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Opposition to Gov. Ivey’s fuel tax increase grows

Brandon Moseley

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A new Political Action Committee has been formed to fight Alabama Gov. Kay Ivey’s proposed fuel tax increase. On Wednesday, Stop the Alabama Gas Tax responded to Ivey’s announcement of her proposal to increase the state’s gas tax.

Ralph Long is the chairman of Stop the Alabama Gas Tax.

“Gov. Kay Ivey has just proposed the largest gas tax increase in the history of Alabama, more than double that of any Democrat governor in the state’s history,” Long said. “Her proposal is a knife in the back to voters. We elected her to clean up Montgomery’s abundant fiscal woes, not increase our taxes to satisfy Montgomery lobbyists.”

Alabamians currently pay an 18 cent tax on each gallon of fuel. Ivey’s proposal involves a 10 cent gas tax increase, which would phase in over a period of three years: $0.06 in 2019, $0.02 in 2020 and $0.02 in 2021. Ivey’s proposal will increase the gas tax by an amount over three years that was last achieved over 57 years, 1923–1980.

“The governor’s proposal amounts to a 56 percent fuel tax increase on the people of Alabama,” Long said. “This proposal is nothing short of disastrous for lower- and middle-income families who are finally experiencing some economic relief due to congressional Republican tax cuts and simply cannot afford the additional tax burden.”

Saturday, the Alabama Republican Party Executive Committee passed a resolution urging legislators to oppose any fuel tax increase.

Josh Dodd is the newly elected Secretary of the Alabama Republican Party.

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“Just this past Saturday, the Alabama Republican Party spoke loudly and clearly with the passage of a firm resolution in opposition to the gas tax,” Dodd said. “We expect our Republican legislators to listen to the will of the Republican Party.”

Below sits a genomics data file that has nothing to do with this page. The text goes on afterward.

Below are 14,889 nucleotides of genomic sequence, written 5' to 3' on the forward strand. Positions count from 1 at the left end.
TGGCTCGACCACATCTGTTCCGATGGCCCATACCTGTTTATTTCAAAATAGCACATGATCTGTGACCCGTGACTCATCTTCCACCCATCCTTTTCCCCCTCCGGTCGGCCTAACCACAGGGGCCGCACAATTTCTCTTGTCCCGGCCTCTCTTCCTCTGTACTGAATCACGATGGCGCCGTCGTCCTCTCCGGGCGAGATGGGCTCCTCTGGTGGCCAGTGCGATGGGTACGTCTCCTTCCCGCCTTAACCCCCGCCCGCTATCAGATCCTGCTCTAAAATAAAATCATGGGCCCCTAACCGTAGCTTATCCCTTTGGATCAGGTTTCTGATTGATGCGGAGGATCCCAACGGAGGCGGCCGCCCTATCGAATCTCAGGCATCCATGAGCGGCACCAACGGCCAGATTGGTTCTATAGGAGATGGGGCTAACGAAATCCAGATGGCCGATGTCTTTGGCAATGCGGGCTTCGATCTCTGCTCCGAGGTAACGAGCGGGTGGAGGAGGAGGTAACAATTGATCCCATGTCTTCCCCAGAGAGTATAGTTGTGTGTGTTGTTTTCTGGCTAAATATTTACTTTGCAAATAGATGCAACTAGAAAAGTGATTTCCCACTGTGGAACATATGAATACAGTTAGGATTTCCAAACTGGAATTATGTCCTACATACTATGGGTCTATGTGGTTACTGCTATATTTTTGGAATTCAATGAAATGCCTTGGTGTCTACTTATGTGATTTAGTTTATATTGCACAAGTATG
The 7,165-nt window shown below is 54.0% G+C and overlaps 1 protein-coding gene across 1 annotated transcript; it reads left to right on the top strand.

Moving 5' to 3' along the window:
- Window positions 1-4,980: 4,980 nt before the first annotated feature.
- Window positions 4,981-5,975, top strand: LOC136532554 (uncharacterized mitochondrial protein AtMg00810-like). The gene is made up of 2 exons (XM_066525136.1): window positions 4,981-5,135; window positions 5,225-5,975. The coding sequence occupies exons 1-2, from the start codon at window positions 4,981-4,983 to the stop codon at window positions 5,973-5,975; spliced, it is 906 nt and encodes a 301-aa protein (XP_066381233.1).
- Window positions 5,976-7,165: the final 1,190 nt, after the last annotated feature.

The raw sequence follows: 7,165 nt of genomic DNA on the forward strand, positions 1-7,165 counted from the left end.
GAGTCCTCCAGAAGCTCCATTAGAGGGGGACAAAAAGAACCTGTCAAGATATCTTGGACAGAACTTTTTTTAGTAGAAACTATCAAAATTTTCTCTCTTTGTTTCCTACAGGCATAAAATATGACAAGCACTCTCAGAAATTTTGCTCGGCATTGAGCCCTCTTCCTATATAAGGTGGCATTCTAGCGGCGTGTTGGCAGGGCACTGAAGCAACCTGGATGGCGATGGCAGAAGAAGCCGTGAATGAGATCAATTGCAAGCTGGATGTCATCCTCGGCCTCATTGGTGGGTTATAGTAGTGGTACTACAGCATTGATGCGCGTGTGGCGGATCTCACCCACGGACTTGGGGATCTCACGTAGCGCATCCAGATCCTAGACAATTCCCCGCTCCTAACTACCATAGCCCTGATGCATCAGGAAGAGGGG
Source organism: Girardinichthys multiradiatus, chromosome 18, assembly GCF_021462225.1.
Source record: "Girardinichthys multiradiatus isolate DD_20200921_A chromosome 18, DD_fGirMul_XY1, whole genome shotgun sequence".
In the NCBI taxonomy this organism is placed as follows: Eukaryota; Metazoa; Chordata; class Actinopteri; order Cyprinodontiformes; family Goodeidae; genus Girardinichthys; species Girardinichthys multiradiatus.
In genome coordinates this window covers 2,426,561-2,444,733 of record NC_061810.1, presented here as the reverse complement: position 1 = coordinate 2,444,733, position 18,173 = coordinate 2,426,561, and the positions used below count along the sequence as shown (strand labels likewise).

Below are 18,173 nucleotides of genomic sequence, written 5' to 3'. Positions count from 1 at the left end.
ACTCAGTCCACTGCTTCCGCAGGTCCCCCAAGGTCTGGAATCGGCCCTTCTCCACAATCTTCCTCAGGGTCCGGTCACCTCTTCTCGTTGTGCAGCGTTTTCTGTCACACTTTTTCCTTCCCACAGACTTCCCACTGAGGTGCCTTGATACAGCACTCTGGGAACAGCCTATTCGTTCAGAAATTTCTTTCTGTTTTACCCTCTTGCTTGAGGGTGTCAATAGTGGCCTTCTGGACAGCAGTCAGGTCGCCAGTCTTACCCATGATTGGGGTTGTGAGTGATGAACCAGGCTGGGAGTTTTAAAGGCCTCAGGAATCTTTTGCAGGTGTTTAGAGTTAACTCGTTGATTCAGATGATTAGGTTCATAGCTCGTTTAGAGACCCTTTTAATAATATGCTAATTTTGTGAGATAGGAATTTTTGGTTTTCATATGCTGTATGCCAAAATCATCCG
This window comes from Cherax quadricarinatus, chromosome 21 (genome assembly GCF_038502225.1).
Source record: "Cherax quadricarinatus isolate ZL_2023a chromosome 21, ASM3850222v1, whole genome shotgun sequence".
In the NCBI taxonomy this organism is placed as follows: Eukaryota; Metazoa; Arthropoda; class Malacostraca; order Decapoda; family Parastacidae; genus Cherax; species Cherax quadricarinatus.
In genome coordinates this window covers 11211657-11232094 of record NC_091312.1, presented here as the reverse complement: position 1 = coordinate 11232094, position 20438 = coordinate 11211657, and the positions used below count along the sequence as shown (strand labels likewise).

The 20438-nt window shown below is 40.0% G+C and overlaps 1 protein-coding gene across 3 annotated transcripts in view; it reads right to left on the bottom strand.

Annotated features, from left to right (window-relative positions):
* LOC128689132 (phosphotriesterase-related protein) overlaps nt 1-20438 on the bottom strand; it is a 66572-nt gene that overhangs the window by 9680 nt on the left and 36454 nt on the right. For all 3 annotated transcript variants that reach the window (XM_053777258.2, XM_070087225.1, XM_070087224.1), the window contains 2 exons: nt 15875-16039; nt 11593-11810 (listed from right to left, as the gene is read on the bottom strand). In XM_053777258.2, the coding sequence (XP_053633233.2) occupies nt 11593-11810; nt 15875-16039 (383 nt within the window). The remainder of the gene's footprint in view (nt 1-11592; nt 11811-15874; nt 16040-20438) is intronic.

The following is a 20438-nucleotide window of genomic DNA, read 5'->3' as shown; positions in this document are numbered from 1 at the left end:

State Auditor Jim Zeigler has proposed his own plan to improve roads without raising the fuel tax, that he calls “Plan Z.”

Zeigler told APR that his plan would raise over $60 million a year for roads and bridges simply by not diverting money from fuel taxes to fund other things, including courts and state troopers. Zeigler told APR that more than $300 million has been diverted from roads and bridges over the last ten years.

Thursday, Zeigler told APR that Ivey is planning to call a single issue special session on the regular session begins and that leadership plans to hold legislators in Montgomery through the weekend to force a “Yes” vote on Ivey’s gas tax increase.

“This is a strategic move to try to isolate the gas tax in a one-issue special session,” Zeigler said. “Also, it appears to avoid the need for a 3/5 vote to pass a ‘Budget Isolation Resolution.'”

APR talked to sources within the Ivey administration, and they say that this is a possibility but that no decision has been made yet.

“Over the past 10 years, Montgomery politicians have raided $300 million from our road and bridge funds,” the chairman of ALABAMA FIRST and the Committee to Stop the Gas Tax, Don Wallace said in a statement. “It is a shame that Republican leaders believe raising taxes on Alabamians is going to make us more prosperous. That statement is more akin to something we expect to hear from Bernie Sanders, Nancy Pelosi, or ‘AOC’ than supposed-conservative Republicans. Punishing Alabamians with perpetually increasing taxes is frankly immoral.”

“These higher taxes will stunt our economic growth, limit our future prosperity and continue to subject our citizens to congested and dangerous roads,” Wallace said. “I look forward to having the debate, and I’m very optimistic about it.”

House Democrats have indicated that their caucus will oppose the fuel tax because it is a regressive tax and disproportionately hurts the working poor.

State Rep. Tommy Hanes, R-Bryant, has already expressed his opposition to the plan.

“Until we hold government’s feet to the fire and get them to look at every option that they have, they’re never going to take a different road as far as taking care of the problem because it is so much easier to ask for more than it is to manage what you have,” Hanes told reporters.

Opponents to the fuel tax increase are holding a rally on Saturday in Montgomery at noon in front of the Alabama Statehouse. The rally is being sponsored by the Alabama Conservative Coalition, which combines the efforts of several organizations.

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